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We Need To Blow Open The Conversation To #StopSuicide

The hunger for shared experiences related to mental illness is strong.

01/05/2017 6:50 AM AEST | Updated 01/05/2017 6:51 AM AEST

We've made so much progress in so many areas. Every decade the road toll comes down. As a nation we're kicking the smokes. Survival rates in many cancers are increasing, with better treatment and diagnosis.

But what about mental health?

Organisations such as Lifeline Australia are combining 50 years of experience with the latest communication tools to reach more Australians than ever. BeyondBlue and the Black Dog Institute are world leaders in the field.

Many employers are prioritising mental health like never before, understanding it's not just a pastoral issue but a productivity issue.

And when it comes to their children's mental health, parents are armed with more information and support than ever before.

And yet, for the past 10 years the suicide rate in Australia has not dropped. Now more than 3,000 people die by suicide in Australia every year -- almost eight people per day.

According to a brief prepared by Alan Woodward, Executive Director of the Lifeline Research Foundation, for every suicide 135 people feel the impact, including family members, colleagues, friends and emergency workers.

  • Suicide is the leading cause of death for Australians between the ages of 15 and 44 years.
  • Suicide deaths in Australia are three to four times greater among men. In 2015, 75 percent of the deaths by intentional self-harm were males and 24.3 percent females.
  • 41 percent of all suicide deaths are between 35 and 54 years of age.
  • The highest suicide rates are for males aged between 40 and 54 years of age, and over 85 years of age.
  • Between 2011 and 2015, there were 413 suicide deaths of persons aged between five and 17 years of age -- 233 males and 180 females.

No one is more acutely aware of this lack of progress than the people at the front line of the constant, tremendous, effort to make a dent in this terrible situation.

"It's clear that what we're doing as a society right now is not working -- and it needs to change," said Lifeline Australia CEO Peter Shmigel.

"We know from Lifeline's 54 years of compassionate help-giving experience that there is more to suicide than mental illness."

When we launched HuffPost Australia almost two years ago we decided as a team to throw a lot of energy into mental health coverage because quite a few of the staff were deeply passionate about the topic.

We had an unscientific hunch there was an audience hunger for it. After all, more than any other social issue, mental illness touches all Australians, directly or indirectly.

But even we were amazed by the response to the Headstart section on our website. On our blog platform we've published hundreds of posts about mental health, suicide and society's pressures. Some from the leaders of the mental health sector, and many, many more from people outside the mental health system.

Surgeon Nikki Stamp's posts about depression and suicide in the medical profession have been a revelation.

HuffPost Australia editor Chris Paine and Head of Lifestyle Leigh Campbell have shared their own experiences with mental illness in posts that garnered a wave of feedback from people searching for ways to feel less alone in their own struggle.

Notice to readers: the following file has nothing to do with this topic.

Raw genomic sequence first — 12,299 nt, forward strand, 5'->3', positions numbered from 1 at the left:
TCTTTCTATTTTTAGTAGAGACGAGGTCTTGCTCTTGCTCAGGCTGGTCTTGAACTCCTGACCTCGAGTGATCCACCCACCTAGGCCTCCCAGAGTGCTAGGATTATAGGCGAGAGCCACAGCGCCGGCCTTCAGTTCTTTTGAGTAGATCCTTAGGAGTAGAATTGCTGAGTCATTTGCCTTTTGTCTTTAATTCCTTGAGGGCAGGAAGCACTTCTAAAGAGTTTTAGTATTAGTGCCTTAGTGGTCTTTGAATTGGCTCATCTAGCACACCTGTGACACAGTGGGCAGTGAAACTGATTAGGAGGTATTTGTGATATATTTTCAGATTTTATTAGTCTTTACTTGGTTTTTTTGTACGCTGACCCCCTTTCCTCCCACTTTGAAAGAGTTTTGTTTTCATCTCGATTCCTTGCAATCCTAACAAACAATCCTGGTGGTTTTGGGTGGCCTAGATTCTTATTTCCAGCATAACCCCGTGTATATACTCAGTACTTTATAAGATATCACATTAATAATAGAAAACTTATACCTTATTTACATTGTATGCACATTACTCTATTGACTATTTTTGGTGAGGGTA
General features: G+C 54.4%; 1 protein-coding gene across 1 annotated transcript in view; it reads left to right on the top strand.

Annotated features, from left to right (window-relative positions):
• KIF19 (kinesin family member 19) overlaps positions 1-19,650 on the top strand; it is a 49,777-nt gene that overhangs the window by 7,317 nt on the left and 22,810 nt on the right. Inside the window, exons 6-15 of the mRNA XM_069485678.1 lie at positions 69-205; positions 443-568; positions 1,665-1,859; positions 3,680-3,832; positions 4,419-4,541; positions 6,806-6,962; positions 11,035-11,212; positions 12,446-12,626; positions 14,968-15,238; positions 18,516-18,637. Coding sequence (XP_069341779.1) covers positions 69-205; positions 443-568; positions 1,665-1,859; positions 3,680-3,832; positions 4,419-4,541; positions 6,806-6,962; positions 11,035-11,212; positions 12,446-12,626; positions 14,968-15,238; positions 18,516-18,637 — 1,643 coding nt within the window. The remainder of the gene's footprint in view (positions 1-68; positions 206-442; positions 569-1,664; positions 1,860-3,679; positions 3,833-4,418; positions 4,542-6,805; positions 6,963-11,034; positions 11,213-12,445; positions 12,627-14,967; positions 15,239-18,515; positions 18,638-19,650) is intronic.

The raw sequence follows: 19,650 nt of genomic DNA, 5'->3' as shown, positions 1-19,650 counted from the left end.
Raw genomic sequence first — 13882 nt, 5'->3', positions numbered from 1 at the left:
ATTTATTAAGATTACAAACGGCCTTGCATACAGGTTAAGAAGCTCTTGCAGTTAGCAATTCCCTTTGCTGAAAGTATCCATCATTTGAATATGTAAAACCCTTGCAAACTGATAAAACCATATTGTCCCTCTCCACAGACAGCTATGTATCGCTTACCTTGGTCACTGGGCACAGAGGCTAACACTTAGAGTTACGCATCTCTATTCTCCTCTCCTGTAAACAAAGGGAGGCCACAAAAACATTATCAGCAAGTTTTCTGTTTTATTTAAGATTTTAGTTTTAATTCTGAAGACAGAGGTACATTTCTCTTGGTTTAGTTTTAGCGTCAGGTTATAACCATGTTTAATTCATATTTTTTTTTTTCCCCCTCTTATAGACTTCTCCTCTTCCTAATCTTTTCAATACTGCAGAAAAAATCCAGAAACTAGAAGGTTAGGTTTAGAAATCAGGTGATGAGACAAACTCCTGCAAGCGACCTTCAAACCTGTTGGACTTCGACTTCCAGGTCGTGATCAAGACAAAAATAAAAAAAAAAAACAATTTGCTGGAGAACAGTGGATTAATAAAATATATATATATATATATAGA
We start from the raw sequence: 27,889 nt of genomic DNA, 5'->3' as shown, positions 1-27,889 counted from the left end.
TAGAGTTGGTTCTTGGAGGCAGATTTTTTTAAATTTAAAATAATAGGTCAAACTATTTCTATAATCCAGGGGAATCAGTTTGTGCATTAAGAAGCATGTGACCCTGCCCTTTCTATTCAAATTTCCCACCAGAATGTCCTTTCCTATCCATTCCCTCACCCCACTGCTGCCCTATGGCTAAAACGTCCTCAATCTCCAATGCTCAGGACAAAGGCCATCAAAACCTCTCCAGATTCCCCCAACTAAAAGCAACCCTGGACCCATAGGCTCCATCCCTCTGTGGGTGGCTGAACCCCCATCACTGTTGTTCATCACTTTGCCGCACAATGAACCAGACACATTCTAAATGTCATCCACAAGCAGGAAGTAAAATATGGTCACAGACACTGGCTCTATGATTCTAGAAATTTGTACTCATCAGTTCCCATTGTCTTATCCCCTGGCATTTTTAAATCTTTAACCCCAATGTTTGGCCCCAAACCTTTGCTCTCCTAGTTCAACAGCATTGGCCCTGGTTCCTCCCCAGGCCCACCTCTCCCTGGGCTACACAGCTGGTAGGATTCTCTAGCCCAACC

Chris Paine and video editor Emily Verdouw's story about the suicide of Chris's dear friend Nic MacBean, with the generous co-operation of Nic's family, remains one of our most powerful stories.

And Emily's latest dive into the effects of the Australian myth of masculinity on the mental health of our men, has also been widely shared.

This video will today kick off proceedings at the Lifeline #stopsuicide summit, where we plan to call on the collective expertise of a room full of Australia's most dynamic leaders.

Attending will be country managers and CEOs of some of our biggest companies in sectors including finance, retail and transport, senior sports administrators, and leaders of industry groups representing hundreds of thousands of workers and employers.

Their task -- tackle the crisis of suicide using all their leadership and problem-solving skills.

"The wide-ranging experience and expertise of the group of leaders that will gather for the Summit reflects the importance of taking a whole-of-community approach to this whole-of-community issue, and having a discussion beyond the traditional mental health focus," Shmigel said.

"It's time to think strategically, innovatively and -- most importantly -- differently. We are turning to you for problem solving around suicide."

Our hunch at HuffPost Australia proved correct in ways we didn't dare predict. The hunger for shared experiences related to mental illness is strong.

Today's summit won't be the conclusion of the conversation -- it's only the beginning.

We'll report back on what comes out of today and continue telling people's stories in the hope that together we can finally bring those terrible numbers down.

If you'd like to get involved join us on our Twitter account using the hashtags #stopsuicide #stopsuicidesummit or submit a blog post blogteam@huffingtonpost.com.au.

Lifeline is exploring Australia's suicide crisis with business and community leaders at the #StopSuicide Summit on May 1, in partnership with HuffPost Australia and Twitter Australia.

If you need help in a crisis, call Lifeline on 13 11 14. For further information about depression contact beyondblue on 1300224636 or talk to your GP, local health professional or someone you trust.


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